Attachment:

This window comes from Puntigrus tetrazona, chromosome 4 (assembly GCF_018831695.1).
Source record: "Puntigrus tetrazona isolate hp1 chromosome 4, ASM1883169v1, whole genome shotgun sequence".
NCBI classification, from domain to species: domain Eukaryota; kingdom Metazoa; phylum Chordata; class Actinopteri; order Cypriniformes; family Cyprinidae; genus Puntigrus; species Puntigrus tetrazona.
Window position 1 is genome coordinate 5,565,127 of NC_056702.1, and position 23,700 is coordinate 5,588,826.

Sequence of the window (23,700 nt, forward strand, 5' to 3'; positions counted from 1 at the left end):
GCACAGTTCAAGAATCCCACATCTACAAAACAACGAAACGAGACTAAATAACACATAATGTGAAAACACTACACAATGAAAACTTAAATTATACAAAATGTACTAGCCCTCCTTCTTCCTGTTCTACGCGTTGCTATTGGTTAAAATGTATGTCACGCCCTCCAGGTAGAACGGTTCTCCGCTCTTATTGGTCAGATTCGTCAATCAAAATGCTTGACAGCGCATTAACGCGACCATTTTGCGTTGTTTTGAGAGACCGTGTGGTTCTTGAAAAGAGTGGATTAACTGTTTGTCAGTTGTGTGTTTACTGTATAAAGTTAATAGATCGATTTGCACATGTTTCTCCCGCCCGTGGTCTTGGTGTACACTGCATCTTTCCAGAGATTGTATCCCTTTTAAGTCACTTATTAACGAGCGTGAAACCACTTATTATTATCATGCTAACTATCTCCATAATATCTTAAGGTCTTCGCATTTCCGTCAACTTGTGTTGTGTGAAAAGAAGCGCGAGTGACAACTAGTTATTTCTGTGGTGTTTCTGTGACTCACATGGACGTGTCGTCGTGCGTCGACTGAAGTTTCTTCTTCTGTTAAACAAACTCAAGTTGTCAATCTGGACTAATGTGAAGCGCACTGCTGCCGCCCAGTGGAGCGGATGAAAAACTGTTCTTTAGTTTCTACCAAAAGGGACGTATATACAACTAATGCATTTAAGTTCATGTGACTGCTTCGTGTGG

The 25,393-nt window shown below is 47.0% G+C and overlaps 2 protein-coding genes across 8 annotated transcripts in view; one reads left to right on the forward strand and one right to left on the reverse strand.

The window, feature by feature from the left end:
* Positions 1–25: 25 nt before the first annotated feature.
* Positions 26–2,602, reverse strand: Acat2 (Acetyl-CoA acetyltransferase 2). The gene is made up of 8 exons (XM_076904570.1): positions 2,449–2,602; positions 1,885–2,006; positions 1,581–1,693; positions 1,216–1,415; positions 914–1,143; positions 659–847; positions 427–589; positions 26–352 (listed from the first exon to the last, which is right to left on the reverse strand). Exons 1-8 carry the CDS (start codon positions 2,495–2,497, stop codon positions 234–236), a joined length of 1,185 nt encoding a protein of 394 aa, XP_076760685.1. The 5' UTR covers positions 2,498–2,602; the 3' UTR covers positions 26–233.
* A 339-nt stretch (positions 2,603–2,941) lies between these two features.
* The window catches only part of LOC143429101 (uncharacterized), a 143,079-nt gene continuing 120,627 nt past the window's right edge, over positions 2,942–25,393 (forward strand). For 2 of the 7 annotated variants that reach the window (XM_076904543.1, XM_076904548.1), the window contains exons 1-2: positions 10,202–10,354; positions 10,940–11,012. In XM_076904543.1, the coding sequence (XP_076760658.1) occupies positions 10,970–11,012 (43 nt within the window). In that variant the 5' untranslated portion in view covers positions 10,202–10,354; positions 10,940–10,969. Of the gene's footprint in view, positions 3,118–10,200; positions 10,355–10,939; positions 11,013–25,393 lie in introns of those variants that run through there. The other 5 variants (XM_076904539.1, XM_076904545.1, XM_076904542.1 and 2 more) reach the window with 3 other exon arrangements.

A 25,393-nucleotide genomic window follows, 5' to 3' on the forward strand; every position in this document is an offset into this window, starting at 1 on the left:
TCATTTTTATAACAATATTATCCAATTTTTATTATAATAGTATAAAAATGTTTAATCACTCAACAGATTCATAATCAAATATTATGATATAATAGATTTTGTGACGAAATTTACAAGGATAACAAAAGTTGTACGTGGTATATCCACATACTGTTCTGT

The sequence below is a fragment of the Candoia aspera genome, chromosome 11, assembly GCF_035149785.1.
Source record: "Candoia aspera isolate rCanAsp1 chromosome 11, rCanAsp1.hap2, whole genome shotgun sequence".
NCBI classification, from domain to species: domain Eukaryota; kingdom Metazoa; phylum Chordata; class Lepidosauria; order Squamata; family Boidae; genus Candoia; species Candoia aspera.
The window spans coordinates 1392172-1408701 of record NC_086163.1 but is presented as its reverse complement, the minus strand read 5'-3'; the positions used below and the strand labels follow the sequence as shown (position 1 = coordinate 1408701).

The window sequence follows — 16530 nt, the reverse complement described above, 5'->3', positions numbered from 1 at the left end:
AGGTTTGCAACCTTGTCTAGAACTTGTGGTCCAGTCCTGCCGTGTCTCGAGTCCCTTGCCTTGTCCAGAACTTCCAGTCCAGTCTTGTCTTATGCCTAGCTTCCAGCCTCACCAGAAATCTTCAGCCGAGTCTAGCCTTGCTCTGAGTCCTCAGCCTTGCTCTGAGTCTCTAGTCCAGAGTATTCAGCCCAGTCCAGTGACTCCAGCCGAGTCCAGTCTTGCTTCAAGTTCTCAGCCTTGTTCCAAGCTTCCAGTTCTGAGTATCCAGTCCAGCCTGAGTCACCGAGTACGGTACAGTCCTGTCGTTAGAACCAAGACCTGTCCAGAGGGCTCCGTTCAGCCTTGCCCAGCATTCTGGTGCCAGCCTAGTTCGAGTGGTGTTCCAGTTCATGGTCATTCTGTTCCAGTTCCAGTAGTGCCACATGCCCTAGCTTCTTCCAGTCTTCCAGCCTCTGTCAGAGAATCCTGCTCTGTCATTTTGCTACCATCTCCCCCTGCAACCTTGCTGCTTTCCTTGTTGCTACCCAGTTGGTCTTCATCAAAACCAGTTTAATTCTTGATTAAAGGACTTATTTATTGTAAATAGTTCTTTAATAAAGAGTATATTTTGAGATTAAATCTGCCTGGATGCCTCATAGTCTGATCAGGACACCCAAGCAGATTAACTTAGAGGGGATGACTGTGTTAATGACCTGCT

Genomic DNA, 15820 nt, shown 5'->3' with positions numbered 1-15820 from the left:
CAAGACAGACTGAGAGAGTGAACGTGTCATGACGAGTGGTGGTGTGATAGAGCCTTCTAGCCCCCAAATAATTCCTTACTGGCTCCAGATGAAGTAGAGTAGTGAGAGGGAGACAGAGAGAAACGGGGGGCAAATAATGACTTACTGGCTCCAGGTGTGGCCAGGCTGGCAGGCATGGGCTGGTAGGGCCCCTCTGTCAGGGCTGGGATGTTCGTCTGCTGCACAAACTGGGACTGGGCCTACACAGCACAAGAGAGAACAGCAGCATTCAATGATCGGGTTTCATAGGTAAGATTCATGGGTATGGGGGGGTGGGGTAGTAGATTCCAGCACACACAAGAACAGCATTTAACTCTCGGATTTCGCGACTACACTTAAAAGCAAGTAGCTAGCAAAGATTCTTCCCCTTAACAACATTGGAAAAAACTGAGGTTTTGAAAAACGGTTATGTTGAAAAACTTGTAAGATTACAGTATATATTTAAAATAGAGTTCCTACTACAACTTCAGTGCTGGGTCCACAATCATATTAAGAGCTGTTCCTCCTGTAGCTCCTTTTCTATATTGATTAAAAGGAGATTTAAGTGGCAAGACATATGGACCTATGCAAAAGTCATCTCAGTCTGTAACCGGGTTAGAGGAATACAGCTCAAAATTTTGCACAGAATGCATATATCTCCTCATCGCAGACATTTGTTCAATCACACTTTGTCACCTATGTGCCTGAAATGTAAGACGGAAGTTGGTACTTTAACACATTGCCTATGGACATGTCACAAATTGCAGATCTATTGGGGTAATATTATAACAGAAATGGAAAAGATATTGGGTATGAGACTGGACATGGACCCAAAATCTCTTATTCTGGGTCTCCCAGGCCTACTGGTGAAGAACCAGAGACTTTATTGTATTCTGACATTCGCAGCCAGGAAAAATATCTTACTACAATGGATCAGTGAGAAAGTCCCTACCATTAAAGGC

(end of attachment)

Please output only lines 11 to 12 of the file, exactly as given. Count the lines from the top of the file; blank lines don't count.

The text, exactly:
* A 339-nt stretch (positions 2,603–2,941) lies between these two features.
* The window catches only part of LOC143429101 (uncharacterized), a 143,079-nt gene continuing 120,627 nt past the window's right edge, over positions 2,942–25,393 (forward strand). For 2 of the 7 annotated variants that reach the window (XM_076904543.1, XM_076904548.1), the window contains exons 1-2: positions 10,202–10,354; positions 10,940–11,012. In XM_076904543.1, the coding sequence (XP_076760658.1) occupies positions 10,970–11,012 (43 nt within the window). In that variant the 5' untranslated portion in view covers positions 10,202–10,354; positions 10,940–10,969. Of the gene's footprint in view, positions 3,118–10,200; positions 10,355–10,939; positions 11,013–25,393 lie in introns of those variants that run through there. The other 5 variants (XM_076904539.1, XM_076904545.1, XM_076904542.1 and 2 more) reach the window with 3 other exon arrangements.